Blood pressure is largely a self-diagnosis. It measures the pressure a person puts on their arteries every time their heart beats. Your reading is created from a spiral chart made up of three large numbers, which correspond to the elevation of your blood pressure.
A carpenter’s blood pressure is also roughly in the same vein. For people who can hardly hear when their blood pressure is raised, it’s not hard to recall when a certain amount is deemed normal. For some, like patients with high blood pressure, blood pressure might be a symptom of some kind of a cardiac problem. (Sufferers are referred to as hypertension.)
In response to the spike in heart attacks among NFL players, the league started playing games in warmer-than-average conditions, regardless of the air pressure in the stadium. Plus, high-temperature games often required three times as many paramedics and EMTs as usual, which further adds to the cost of playing outside in the summer.
High blood pressure may vary widely depending on a person’s risk factors and their medical history. Long ago, “knowing” the amount of blood your arteries have to push to push you “up and out” did not make a big difference. Current research is attempting to reduce the blood pressure variations among people with cardiovascular risk factors and identify areas of the body that should be monitored.
As time passes, and more studies are conducted, a better way to describe your blood pressure will become more clear. And at the same time, the required blood pressure response in response to heart attacks will become more clear. For now, keep reading.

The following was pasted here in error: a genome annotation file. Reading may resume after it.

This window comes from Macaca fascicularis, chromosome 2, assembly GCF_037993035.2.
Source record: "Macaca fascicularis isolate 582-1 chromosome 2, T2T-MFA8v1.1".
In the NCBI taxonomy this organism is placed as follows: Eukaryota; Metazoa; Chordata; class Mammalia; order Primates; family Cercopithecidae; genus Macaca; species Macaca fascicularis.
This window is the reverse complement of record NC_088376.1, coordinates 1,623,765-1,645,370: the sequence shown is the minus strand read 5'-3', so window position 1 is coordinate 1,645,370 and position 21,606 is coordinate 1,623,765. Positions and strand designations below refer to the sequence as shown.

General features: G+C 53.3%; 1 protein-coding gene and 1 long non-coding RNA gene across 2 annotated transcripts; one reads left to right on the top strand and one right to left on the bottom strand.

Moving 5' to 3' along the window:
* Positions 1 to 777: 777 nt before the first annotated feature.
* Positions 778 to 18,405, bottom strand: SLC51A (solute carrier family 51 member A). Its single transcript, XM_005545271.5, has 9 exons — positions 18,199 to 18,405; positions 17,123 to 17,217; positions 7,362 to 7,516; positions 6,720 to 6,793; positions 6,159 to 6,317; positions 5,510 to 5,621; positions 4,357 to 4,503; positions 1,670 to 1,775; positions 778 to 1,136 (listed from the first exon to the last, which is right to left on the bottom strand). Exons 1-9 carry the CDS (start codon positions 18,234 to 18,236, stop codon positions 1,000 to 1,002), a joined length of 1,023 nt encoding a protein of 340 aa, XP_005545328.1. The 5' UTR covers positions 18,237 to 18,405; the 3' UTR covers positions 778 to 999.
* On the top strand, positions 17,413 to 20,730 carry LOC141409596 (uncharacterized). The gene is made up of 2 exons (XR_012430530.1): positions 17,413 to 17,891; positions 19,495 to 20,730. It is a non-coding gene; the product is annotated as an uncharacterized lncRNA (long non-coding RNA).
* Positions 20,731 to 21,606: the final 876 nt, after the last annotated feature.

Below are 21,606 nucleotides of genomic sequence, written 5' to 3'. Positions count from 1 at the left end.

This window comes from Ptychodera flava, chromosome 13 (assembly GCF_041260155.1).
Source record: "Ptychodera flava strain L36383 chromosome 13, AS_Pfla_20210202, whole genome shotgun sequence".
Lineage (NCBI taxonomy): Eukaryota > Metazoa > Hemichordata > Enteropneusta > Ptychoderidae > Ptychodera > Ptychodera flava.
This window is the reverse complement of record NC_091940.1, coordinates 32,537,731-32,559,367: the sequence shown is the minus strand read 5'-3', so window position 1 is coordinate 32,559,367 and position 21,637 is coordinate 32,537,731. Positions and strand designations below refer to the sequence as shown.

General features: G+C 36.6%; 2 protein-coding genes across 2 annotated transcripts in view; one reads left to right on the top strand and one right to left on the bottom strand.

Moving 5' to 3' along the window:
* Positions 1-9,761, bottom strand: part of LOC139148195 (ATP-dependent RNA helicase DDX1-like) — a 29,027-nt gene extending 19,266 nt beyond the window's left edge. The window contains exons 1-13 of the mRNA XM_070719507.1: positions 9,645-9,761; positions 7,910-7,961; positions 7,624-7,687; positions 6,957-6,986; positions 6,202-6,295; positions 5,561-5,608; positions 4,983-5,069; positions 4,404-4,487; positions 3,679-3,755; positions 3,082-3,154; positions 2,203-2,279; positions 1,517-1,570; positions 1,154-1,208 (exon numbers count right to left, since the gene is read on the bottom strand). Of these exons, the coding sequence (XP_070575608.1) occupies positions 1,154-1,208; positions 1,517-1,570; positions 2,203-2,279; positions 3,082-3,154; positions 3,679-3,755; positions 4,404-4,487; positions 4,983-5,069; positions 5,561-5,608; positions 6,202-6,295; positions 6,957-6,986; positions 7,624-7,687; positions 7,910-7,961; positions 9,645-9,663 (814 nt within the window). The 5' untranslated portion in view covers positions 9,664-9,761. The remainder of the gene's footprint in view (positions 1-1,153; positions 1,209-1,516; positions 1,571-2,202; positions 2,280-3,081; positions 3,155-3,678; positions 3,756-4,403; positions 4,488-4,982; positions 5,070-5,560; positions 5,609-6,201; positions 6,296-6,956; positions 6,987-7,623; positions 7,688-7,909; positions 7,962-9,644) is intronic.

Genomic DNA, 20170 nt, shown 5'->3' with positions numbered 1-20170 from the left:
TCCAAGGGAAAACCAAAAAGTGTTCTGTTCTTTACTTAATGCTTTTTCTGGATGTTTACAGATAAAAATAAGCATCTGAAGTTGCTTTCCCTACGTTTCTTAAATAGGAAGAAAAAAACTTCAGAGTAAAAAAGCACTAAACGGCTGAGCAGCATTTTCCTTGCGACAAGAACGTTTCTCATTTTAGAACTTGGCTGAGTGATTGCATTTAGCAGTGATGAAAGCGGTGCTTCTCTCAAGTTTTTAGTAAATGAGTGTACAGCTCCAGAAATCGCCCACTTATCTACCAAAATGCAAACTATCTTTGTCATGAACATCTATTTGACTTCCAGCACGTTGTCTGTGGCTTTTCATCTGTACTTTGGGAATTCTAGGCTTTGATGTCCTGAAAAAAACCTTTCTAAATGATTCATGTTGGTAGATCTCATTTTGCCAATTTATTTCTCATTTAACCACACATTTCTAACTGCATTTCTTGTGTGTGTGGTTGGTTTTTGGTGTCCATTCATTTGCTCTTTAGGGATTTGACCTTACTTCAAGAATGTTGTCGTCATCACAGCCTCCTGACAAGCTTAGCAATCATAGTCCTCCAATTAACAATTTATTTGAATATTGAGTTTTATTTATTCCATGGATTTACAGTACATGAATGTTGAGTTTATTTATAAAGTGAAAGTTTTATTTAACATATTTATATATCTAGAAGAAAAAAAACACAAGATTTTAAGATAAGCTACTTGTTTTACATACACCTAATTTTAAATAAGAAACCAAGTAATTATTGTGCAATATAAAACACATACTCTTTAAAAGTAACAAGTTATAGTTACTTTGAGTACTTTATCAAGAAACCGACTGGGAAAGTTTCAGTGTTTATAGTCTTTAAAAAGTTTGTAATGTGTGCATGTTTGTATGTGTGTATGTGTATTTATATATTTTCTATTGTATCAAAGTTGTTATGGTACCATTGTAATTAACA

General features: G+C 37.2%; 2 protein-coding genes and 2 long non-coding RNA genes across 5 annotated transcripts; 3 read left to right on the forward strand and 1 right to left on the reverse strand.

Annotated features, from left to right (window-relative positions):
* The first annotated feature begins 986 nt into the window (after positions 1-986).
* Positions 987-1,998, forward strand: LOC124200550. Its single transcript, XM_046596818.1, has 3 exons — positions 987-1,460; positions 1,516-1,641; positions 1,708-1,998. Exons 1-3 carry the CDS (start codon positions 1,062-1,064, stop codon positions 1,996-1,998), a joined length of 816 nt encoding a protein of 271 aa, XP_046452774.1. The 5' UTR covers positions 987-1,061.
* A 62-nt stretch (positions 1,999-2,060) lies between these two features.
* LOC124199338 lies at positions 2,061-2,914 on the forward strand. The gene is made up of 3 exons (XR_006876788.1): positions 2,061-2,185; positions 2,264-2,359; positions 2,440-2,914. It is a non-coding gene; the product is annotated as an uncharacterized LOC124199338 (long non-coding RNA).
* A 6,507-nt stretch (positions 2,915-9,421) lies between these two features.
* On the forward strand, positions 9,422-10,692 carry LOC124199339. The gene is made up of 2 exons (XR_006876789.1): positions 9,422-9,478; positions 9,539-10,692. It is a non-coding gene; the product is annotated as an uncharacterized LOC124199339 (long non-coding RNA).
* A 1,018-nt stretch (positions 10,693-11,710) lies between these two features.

And now, a cardiologist on the red carpet
Paul: What will you need to know to perform cardiopulmonary resuscitation (CPR)?
Billie: Unfortunately, there is no one set-in-stone amount of CPR you have to do if you find someone unconscious and pressing out with no pulse. People will need to be trained on how to perform CPR, but the first three minutes for most people is everything.
Paul: Is there any advantage to having the hand box resuscitation (HBR) foam pump on the line in addition to the available three-prong re-entry cylinder? And would the value have the same difference?
Billie: The HBR would be an additional piece of equipment that you carry around and would be part of your pack. If you could not find a pump you thought was appropriate in the pack, you could purchase a new one from a Red Cross charity outlet. They do offer a couple of different models, though. The first two of them are basically the same. The latest CPT/HPQ-4 form in fact is only about 3 millimeters in diameter. In general, people are not interested in this device. It costs more money than anyone needs, and it will not save lives. If you do not have a chest pump, the HBR would be the back-up way to do CPR.
And now, a professor of medicine at Stanford